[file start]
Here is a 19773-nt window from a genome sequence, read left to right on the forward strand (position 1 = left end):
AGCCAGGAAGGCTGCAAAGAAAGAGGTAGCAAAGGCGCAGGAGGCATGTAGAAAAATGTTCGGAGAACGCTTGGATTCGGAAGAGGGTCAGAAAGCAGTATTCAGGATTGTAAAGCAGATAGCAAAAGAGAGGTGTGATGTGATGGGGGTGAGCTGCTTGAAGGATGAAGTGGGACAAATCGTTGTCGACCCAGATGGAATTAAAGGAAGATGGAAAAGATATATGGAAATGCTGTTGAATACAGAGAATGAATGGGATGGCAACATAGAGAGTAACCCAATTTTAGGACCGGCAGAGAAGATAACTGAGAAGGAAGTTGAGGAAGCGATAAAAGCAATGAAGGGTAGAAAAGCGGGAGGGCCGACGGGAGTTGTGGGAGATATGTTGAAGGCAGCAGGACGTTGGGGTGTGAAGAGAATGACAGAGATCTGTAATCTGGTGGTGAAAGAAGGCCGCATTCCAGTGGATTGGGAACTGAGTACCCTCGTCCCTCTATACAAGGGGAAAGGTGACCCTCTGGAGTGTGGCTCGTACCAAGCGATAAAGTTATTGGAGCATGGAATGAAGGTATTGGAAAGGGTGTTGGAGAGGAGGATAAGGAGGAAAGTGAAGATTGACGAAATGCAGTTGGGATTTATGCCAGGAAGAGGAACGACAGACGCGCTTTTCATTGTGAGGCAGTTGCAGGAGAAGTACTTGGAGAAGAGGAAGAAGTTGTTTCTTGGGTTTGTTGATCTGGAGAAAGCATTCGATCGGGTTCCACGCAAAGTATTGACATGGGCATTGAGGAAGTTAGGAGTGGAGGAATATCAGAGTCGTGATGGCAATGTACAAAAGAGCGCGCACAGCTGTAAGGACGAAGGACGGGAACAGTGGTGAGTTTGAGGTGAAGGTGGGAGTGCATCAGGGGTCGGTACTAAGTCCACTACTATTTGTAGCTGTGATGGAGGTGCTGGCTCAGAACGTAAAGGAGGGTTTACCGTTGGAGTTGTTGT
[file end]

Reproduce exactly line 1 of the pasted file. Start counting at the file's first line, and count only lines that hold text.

Here is a 19773-nt window from a genome sequence, read left to right on the forward strand (position 1 = left end):